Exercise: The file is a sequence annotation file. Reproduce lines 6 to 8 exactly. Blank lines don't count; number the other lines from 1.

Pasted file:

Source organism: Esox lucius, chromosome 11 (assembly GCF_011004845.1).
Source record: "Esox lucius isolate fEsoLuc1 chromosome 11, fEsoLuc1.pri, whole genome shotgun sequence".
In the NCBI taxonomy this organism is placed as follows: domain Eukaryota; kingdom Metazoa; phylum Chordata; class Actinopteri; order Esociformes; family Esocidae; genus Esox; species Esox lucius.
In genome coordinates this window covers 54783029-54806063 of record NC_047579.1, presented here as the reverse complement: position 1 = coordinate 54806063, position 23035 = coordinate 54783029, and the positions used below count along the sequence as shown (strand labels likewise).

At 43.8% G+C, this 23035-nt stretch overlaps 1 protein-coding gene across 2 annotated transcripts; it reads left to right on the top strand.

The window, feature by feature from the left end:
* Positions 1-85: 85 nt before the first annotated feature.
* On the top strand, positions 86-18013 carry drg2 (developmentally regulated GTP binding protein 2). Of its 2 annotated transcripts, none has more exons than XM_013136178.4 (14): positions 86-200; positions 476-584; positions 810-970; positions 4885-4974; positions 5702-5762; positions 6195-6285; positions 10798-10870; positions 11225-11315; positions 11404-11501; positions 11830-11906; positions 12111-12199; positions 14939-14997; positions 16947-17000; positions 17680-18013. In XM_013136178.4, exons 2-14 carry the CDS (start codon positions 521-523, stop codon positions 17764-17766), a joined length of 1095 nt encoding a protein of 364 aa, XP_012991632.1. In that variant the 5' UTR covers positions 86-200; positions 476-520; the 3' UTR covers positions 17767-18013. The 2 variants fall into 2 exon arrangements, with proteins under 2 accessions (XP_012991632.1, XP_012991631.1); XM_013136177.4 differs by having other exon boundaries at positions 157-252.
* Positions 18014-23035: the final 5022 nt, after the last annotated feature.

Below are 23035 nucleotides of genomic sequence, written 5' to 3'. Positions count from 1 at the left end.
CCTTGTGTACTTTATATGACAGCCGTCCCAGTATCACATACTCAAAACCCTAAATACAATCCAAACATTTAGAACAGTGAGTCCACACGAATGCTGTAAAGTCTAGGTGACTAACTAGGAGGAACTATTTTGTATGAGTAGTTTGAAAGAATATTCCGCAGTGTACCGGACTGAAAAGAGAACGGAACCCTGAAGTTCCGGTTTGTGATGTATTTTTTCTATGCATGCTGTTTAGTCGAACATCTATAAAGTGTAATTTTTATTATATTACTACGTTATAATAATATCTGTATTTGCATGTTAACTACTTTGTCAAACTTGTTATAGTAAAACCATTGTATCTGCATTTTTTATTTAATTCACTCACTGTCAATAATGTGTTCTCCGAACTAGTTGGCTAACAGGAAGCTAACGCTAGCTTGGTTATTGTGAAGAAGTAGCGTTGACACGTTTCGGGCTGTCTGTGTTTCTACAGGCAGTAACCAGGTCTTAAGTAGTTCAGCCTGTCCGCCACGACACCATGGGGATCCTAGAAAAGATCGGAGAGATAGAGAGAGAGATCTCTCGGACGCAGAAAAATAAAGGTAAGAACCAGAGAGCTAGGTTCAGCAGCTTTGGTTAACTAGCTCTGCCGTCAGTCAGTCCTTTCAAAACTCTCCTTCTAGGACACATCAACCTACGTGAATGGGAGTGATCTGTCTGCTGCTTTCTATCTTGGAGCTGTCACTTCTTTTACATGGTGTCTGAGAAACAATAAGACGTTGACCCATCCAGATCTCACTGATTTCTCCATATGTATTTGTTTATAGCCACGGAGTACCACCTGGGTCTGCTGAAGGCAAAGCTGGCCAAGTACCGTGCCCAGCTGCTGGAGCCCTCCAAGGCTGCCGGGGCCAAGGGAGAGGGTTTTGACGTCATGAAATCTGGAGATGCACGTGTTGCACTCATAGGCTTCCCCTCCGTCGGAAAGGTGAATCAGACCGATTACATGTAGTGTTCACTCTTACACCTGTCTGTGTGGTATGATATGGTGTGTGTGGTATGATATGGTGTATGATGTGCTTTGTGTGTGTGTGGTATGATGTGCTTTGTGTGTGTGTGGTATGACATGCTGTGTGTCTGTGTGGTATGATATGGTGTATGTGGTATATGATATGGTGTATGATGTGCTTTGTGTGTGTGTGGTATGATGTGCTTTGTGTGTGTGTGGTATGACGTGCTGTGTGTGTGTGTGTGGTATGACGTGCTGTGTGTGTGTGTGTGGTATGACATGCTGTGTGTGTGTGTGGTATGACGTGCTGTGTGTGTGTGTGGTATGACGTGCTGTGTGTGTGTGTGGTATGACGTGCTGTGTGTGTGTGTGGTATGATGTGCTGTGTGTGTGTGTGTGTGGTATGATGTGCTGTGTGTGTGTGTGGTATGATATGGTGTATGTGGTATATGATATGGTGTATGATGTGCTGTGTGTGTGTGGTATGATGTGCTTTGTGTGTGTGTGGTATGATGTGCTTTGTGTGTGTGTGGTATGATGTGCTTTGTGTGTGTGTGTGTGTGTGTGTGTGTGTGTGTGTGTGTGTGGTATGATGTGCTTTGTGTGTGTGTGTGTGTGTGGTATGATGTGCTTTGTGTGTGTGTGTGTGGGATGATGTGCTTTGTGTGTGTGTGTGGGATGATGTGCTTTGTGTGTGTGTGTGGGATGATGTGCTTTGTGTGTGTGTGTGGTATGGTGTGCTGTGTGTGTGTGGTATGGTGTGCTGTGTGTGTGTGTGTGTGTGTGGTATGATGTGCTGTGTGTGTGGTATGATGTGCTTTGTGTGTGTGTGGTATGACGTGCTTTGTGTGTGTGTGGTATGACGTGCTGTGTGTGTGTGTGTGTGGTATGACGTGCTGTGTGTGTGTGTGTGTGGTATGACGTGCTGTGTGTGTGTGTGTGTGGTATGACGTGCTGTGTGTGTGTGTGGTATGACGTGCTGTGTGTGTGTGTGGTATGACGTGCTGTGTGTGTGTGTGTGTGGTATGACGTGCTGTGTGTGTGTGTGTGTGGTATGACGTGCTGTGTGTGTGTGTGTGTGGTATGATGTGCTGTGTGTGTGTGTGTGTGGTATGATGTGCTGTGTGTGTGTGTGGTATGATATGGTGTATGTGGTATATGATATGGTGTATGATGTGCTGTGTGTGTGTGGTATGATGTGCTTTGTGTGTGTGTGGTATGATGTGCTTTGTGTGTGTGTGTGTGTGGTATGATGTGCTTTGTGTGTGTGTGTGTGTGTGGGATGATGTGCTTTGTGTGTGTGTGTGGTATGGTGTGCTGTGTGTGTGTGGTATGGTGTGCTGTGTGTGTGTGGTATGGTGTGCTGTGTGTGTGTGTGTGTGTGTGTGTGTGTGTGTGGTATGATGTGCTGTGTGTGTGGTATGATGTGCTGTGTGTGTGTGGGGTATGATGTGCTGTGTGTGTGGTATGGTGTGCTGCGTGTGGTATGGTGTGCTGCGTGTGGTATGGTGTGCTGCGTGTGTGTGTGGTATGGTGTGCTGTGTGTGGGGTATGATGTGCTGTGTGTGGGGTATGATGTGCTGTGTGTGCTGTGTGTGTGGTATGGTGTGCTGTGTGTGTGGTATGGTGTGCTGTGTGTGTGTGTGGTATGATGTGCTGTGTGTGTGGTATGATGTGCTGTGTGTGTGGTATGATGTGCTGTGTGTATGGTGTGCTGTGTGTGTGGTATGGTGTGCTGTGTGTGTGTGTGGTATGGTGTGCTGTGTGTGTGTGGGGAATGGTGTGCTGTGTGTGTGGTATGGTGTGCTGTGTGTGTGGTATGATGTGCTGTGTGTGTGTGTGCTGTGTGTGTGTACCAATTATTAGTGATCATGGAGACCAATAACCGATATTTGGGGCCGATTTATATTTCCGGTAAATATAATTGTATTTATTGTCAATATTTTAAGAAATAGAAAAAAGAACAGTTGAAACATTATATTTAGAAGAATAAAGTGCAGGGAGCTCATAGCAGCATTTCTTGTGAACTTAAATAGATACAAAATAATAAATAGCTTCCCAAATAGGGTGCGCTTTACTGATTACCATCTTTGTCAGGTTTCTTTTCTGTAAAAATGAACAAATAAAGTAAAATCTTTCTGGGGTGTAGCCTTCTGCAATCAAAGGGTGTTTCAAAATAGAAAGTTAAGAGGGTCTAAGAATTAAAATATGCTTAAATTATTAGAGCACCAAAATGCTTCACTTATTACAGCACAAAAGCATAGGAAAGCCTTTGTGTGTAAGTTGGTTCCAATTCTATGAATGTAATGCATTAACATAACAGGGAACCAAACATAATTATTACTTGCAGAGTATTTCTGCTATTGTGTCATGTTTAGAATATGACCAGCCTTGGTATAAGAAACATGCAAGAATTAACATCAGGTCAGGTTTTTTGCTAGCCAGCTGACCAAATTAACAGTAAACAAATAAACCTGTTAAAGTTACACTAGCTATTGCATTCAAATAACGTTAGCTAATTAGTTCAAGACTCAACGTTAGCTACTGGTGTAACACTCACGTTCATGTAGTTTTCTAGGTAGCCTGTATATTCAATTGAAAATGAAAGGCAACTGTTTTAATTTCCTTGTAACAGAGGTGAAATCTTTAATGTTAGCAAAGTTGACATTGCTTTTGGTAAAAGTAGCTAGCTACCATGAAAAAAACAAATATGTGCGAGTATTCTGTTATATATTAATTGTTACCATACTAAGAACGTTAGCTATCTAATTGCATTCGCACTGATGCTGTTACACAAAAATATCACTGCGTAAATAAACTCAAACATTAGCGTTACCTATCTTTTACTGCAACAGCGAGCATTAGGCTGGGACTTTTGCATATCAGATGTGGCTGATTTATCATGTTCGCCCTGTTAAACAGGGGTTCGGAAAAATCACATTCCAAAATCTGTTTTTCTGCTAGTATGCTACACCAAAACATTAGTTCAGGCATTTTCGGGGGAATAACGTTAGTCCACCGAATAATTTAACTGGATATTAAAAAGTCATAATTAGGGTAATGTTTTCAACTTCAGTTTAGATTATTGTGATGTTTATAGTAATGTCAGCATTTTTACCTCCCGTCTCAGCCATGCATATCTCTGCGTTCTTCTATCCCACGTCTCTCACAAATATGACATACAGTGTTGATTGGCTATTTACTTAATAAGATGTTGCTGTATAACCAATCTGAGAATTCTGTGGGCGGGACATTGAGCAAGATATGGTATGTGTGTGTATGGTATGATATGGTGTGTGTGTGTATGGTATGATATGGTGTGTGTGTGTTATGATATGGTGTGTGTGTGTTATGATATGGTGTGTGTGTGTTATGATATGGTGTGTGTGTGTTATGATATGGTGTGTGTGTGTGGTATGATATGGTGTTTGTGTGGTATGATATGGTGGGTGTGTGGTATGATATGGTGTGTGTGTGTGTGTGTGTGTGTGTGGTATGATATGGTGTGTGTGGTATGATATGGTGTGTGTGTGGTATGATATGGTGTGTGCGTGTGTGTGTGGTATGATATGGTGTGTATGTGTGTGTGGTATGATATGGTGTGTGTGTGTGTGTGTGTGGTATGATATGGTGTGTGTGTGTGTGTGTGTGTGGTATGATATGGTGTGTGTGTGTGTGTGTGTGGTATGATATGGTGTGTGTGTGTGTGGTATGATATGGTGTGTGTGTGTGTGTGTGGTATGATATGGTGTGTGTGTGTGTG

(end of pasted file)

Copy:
The window, feature by feature from the left end:
* Positions 1-85: 85 nt before the first annotated feature.
* On the top strand, positions 86-18013 carry drg2 (developmentally regulated GTP binding protein 2). Of its 2 annotated transcripts, none has more exons than XM_013136178.4 (14): positions 86-200; positions 476-584; positions 810-970; positions 4885-4974; positions 5702-5762; positions 6195-6285; positions 10798-10870; positions 11225-11315; positions 11404-11501; positions 11830-11906; positions 12111-12199; positions 14939-14997; positions 16947-17000; positions 17680-18013. In XM_013136178.4, exons 2-14 carry the CDS (start codon positions 521-523, stop codon positions 17764-17766), a joined length of 1095 nt encoding a protein of 364 aa, XP_012991632.1. In that variant the 5' UTR covers positions 86-200; positions 476-520; the 3' UTR covers positions 17767-18013. The 2 variants fall into 2 exon arrangements, with proteins under 2 accessions (XP_012991632.1, XP_012991631.1); XM_013136177.4 differs by having other exon boundaries at positions 157-252.